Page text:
THREE BRANCHES OF GOVERNMENT; Congressional Record Vol. 162, No. 91
(House of Representatives - June 09, 2016)

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[Pages H3575-H3576]
From the Congressional Record Online through the Government Publishing Office [www.gpo.gov]




                      THREE BRANCHES OF GOVERNMENT

  The SPEAKER pro tempore. The Chair recognizes the gentlewoman from 
Texas (Ms. Jackson Lee) for 5 minutes.
  Ms. JACKSON LEE. Mr. Speaker, I am a Member of the United States 
Congress and a very--I hate to use the term proud, but I am proud to 
have been a member of the Judiciary Committee for the number of years 
that I have served in this august place.
  As I serve, I am well aware of the importance of the Constitution and 
the very sacred responsibility that we have in protecting it. So I 
thought that, as a lawyer who has practiced and one who has served as 
an associate municipal court judge in my hometown of Houston, Texas, it 
would be important to remind Members of the established three branches 
of government and the responsibilities that each hold, but focus in 
particular on the executive--the President of the United States.
  In Article II, the Constitution, says: ``The executive Power shall be 
vested in a President of the United States of America.'' It uses the 
term that ``he should hold,'' and, in particular, it acknowledges that 
he or she should take care that the laws be faithfully executed.
  Article III establishes our judicial power. In particular, with 
respect to Federal courts: ``all Cases, in Law and Equity, arising 
under this Constitution, the Laws of the United States, and Treaties 
made, under their Authority.''
  All of these cases have jurisdiction under our Federal court system. 
So, the Federal courts and jurists are of keen importance.
  One would wonder how we establish the need for the rule of law and 
separation of powers. It came first from 1215, King John's Magna Carta, 
which indicated that no one should be imprisoned, dispossessed, 
outlawed, exiled, or in any way destroyed, except by lawful judgment of 
his peers and the law of the land.
  I know that when I sat as a member of the bench, I would look at 
petitioners and I would hope that even though my history was that of a 
former slave, being an African American--when I say a former slave, 
descendants of such; the history of African Americans is such--and I 
would hope that my background would not have countered the fairness 
that I would have rendered to anyone who came before me.
  Judicial independence is something that we hold dear. The Founders 
understood that judges who are able to apply the law freely and fairly 
are essential to the rule of law.
  The Constitution guarantees our rights on paper, but this would mean 
nothing without independent courts to protect them. That means our 
judges in the Federal system should not be intimidated or influenced or 
protected

[[Page H3576]]

from the influence of the other branches, as well as shifting popular 
opinion.
  This insulation is referred to as judicial independence. It allows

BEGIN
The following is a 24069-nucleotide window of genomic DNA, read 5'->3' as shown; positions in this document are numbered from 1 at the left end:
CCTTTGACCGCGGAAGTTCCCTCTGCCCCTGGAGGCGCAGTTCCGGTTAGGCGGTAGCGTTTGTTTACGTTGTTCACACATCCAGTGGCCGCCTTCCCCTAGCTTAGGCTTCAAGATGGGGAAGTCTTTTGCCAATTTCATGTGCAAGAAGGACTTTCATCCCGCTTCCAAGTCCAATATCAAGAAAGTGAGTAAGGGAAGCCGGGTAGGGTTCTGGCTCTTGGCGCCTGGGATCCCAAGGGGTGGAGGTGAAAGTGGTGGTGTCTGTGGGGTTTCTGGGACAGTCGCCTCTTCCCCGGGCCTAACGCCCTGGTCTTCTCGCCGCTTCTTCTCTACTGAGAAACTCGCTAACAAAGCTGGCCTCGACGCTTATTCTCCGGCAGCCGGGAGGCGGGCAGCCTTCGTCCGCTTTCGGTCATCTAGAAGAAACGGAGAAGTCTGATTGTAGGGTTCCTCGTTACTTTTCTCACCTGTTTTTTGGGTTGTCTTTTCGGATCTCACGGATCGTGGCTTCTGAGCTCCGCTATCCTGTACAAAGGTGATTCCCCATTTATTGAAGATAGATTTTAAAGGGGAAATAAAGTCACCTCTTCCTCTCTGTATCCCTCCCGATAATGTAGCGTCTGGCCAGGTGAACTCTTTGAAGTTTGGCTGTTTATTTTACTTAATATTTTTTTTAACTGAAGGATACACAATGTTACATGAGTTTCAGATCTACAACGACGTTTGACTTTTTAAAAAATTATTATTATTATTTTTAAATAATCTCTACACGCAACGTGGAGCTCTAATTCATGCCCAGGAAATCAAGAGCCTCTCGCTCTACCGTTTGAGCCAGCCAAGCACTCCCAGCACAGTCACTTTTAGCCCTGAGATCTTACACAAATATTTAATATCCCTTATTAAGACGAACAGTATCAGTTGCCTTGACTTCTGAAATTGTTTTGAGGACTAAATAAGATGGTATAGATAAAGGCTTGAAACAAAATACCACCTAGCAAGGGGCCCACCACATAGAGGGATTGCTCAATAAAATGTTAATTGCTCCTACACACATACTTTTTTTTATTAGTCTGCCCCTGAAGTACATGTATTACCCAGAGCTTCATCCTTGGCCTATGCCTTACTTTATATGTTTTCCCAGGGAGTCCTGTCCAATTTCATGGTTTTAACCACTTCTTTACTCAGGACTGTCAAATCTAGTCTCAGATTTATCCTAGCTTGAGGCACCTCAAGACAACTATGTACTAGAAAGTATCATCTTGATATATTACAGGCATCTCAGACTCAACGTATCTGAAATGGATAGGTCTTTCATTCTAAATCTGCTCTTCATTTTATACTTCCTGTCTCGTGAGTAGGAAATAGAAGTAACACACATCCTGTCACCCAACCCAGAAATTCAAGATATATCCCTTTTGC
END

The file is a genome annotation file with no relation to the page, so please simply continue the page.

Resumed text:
our Federal judges to make decisions based on what is right under the 
law, without facing politics, such as not getting reelected; or, 
personal, such as getting fired or having their salary lowered.
  As a member of the Judiciary Committee, I have often joined with the 
late Henry Hyde, then the chairman, who wanted to raise the salaries of 
our Federal judges.
  So I think it is imperative to come before this body, my colleagues, 
to raise great angst when someone's ethnicity is called out as a reason 
that they cannot be fair.
  I am appalled that we have come to this in 2016, where, if I were to 
symbolically ascend to a Federal bench, or maybe the colleagues who 
many of us and the Senate have supported and the President has 
nominated--the diverse bench that represents Asians, Hispanics, African 
Americans, and women and men, Anglos, Caucasians--anyone would raise a 
question.
  I have been before a court and not welcomed the decision. There have 
been many reasons why I was not pleased with that decision. But I could 
not raise the question of race.
  And so I think it is worth condemning that we would have this kind of 
public discourse where the race of a Federal judge is raised. Remember 
what I said: judicial independence warrants that we, in fact, cannot 
intimidate the bench and not, in fact, deny the freedom of the court to 
decide cases based on facts and the law, not based on public opinion, 
the views of special interests groups, or even a judge's own personal 
belief.
  The right of every citizen to a fair trial is a cornerstone of our 
democracy. Why should anyone be diminished, and why should the 
petitioner independently attempt to intimidate based on race? It is 
appalling. It is absurd.
  So I ask all of my colleagues, as protectors of the Constitution and 
people who are here making laws, to independently go out to the 
highways and byways of life and condemn those words. Need I say who it 
is? Condemn those words and condemn this kind of discourse.
  I would offer to say that anyone who has said those words and who 
pretends to put themselves forward to uphold this Constitution is 
disqualified and unfit.
  I would hope that we will have an independent executive under the 
Constitution, an independent legislative branch, and, of course, an 
independent judiciary--one of which I respect with the highest of 
authority.
  I will close by simply saying I have won cases; I have saved a 
hospital. I have lost cases. I have been affected by cases in my 
redistricting and denied the rights of the Voting Rights Act. But I 
will never undermine and diminish the Constitution for right cases and 
wrong cases, ever.
  I ask my colleagues to condemn those actions.

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